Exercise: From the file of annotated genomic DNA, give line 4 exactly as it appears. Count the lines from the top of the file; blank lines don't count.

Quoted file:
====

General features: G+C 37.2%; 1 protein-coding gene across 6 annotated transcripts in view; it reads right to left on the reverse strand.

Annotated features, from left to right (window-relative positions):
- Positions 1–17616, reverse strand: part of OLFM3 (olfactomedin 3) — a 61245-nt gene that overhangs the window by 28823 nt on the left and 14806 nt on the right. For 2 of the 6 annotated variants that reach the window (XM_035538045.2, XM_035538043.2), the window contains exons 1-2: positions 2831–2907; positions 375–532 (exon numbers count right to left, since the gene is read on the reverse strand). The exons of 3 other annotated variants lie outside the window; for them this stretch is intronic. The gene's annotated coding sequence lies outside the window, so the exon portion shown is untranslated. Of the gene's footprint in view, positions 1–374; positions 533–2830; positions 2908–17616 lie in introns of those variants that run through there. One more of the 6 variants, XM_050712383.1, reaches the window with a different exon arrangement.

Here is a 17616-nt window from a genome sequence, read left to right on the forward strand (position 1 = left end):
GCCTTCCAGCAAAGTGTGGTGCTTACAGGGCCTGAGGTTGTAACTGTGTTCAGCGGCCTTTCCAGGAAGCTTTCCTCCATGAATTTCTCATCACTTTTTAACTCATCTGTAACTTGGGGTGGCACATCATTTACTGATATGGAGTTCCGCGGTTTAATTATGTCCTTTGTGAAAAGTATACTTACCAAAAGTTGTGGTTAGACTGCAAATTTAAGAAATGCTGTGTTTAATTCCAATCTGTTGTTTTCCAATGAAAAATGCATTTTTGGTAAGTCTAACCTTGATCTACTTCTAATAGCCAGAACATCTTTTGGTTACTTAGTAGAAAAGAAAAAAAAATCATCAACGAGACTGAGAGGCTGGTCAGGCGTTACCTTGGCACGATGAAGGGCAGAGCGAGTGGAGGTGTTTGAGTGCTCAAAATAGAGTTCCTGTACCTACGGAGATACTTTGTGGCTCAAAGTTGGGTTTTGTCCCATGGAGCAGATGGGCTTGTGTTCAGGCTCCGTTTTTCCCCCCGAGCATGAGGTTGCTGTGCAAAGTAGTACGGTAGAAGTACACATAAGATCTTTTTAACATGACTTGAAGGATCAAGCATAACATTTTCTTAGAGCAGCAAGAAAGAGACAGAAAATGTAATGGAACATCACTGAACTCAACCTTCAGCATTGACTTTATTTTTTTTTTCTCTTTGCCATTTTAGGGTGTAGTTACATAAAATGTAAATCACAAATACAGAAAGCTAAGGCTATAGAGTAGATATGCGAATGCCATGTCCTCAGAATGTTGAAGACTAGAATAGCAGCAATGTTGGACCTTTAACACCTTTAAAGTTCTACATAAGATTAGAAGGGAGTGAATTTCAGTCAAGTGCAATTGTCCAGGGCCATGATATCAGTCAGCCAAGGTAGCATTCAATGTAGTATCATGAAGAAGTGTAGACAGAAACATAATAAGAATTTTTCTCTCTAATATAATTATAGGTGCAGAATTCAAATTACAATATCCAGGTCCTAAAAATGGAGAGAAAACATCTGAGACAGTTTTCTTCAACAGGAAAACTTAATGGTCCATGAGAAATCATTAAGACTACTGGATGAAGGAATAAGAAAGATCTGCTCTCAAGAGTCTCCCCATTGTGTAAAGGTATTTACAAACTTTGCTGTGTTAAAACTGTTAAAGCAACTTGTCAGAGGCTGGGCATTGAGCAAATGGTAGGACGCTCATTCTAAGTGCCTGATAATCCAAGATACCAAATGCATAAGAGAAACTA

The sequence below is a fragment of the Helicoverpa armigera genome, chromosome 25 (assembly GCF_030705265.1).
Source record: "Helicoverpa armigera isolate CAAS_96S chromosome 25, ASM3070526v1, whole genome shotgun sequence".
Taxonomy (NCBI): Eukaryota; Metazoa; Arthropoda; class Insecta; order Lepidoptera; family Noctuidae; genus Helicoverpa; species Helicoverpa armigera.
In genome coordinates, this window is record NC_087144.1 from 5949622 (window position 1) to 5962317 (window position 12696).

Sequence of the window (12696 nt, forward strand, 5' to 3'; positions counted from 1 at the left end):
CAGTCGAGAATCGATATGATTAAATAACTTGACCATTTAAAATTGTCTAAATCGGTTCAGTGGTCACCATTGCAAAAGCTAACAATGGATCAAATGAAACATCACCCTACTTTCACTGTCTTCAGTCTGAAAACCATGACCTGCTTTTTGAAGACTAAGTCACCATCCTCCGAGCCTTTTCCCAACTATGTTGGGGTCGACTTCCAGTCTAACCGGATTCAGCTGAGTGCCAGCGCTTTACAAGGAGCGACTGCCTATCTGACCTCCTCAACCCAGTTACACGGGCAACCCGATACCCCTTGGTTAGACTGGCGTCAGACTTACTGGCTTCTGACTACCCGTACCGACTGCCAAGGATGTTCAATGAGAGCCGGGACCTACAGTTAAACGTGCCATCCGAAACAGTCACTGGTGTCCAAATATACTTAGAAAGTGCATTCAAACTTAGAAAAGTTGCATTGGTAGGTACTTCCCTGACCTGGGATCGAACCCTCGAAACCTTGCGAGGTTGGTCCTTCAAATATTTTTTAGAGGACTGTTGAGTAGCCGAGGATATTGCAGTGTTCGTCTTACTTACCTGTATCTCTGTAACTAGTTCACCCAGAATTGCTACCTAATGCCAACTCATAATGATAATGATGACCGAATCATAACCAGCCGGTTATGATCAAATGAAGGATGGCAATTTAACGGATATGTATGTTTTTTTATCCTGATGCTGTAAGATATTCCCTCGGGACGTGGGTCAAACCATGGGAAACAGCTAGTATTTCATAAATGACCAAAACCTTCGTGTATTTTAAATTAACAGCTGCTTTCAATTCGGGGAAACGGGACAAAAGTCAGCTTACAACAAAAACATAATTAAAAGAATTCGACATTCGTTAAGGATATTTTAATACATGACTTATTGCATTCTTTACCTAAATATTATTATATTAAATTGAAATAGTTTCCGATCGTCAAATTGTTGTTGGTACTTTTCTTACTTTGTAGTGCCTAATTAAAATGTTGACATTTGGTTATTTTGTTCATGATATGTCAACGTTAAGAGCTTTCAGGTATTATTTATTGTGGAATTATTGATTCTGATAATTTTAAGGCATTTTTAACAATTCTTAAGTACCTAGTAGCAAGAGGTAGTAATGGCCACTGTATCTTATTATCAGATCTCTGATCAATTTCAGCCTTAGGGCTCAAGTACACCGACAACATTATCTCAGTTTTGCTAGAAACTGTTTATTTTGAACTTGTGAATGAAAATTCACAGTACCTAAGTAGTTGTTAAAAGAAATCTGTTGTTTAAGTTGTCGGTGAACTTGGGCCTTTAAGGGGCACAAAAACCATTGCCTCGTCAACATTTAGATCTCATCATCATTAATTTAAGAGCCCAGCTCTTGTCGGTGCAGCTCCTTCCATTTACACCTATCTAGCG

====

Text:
Here is a 17616-nt window from a genome sequence, read left to right on the forward strand (position 1 = left end):